Former Walla Walla resident Heidi Brock began her new job on Sept. 16. Now the new president and CEO of the American Forest & Paper Association — the trade association which represents the paper and wood products industry in the U.S. — Brock visited friends in the area last month.
“When I came back to Walla Walla I had the opportunity to tour the Wallula paper mill. I wanted that to be the first mill I visited,” she said.
“It’s the mill we’d always driven by as a child. I had seen this mill so many times. I was so excited to tour it. In the last couple of years there’s been a tremendous amount of capital put into it ... It’s a great sustainable manufacturing story, and they make terrific products. It was a rewarding visit.”
Brock’s role is in an industry vital to the state and national economy, employing almost 30,000 working in 149 manufacturing facilities in the state.
She grew up here, attended Prospect Point Elementary, Garrison Junior High and graduated from Walla Walla High School in 1981.
She attended University of Puget Sound for her undergraduate degree. She worked for U.S. Sen. Dan Evans, R-Wash.
After that, Brock spent years as a senior executive for Weyerhaeuser, one of the paper and wood products industry’s largest companies.
She worked eight more years running the Aluminum Association before coming back to wood and paper.
“My role and responsibility is to work closely with the board on strategy for the Association, set policy priorities and positions. It’s exciting work to advance sustainability. We have the Better Practices, Better Planet 2020, the most advanced sustainability leadership program.
“They are updating the program since 2020 is almost here, working on a 2030 plan.”
Brock and the association’s board are working to continue and advance the industry’s excellence.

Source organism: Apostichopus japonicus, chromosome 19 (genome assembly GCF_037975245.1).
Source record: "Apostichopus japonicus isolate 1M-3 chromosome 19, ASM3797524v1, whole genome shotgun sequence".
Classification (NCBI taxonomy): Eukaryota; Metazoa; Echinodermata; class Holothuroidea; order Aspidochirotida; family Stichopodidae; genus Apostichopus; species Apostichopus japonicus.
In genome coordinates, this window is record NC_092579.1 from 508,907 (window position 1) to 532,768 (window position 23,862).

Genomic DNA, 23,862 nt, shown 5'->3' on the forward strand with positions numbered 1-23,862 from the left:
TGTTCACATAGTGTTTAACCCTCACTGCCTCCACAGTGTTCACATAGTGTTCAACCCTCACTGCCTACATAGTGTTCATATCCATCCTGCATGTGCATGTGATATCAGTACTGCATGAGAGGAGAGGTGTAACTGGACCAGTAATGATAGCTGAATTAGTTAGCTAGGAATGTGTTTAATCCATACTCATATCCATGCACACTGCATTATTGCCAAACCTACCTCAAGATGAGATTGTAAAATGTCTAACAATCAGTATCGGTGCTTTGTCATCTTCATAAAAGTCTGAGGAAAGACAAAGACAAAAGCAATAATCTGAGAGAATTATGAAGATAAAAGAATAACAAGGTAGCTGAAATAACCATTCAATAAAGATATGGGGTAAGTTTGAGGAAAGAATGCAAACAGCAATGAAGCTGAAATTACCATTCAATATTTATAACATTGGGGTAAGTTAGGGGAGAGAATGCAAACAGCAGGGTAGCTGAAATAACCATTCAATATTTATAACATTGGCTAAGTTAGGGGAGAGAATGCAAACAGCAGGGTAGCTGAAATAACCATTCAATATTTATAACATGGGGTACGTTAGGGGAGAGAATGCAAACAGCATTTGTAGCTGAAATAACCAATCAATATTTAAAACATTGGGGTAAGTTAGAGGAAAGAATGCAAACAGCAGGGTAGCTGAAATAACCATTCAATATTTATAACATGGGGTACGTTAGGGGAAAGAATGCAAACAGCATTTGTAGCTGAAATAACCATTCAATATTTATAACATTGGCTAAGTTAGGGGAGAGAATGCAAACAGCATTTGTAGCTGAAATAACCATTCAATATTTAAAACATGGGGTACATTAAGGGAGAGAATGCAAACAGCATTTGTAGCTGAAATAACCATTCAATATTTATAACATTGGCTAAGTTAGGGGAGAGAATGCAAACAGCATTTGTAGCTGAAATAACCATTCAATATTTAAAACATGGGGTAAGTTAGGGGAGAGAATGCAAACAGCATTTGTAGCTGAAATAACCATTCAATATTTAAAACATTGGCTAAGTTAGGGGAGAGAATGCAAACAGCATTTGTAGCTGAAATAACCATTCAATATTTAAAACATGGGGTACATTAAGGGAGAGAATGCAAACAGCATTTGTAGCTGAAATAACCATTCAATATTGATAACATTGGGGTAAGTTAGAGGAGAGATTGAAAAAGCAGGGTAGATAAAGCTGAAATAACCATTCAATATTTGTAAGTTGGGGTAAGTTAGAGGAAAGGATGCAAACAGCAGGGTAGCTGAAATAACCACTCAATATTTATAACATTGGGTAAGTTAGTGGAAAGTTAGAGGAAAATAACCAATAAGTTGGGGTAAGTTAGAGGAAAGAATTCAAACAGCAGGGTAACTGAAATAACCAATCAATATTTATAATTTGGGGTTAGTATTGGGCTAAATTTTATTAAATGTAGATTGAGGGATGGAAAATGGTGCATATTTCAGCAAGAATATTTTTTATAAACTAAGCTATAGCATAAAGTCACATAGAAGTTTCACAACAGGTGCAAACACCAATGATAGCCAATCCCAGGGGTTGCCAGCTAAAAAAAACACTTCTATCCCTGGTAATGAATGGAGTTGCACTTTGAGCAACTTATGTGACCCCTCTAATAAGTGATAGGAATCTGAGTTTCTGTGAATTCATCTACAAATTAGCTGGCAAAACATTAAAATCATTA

Though her move from Walla Walla (small town) to Olympia to the Washington, D.C., areas (larger cities) might have been daunting but she was ready. “I found a lot of excitement,” she said.
In earlier years, Brock began work in a mail room. “I had a connection with paper at the beginning of my career,” she said.
As a legal assistant to Evans, she worked with people interested in natural resources and sustainability.
“I liked the people,” she said. Brock also respected the cycle of growing trees, making products, the growth, renewal, replant, reuse.
Her career has also brought some perspective on diversity since the industry has traditionally been led by men. “The good news is there’s a lot more women in the industry now,” she said.
“Early on, in many meetings, I was the only woman. There are a lot more women in leadership. We still have progress to be made but there are more women in leadership positions,” she said.
According to Brock, the industry is welcoming all voices, such as women looking for a meaningful career manufacturing sustainability.
“I spent 18 years at Weyerhauser. When they acquired a number of companies, the decision was made to close the Washington office, which prompted the job transition. As I look back now, I’m grateful.
“I feel very honored and humbled to be back in the industry,” she said.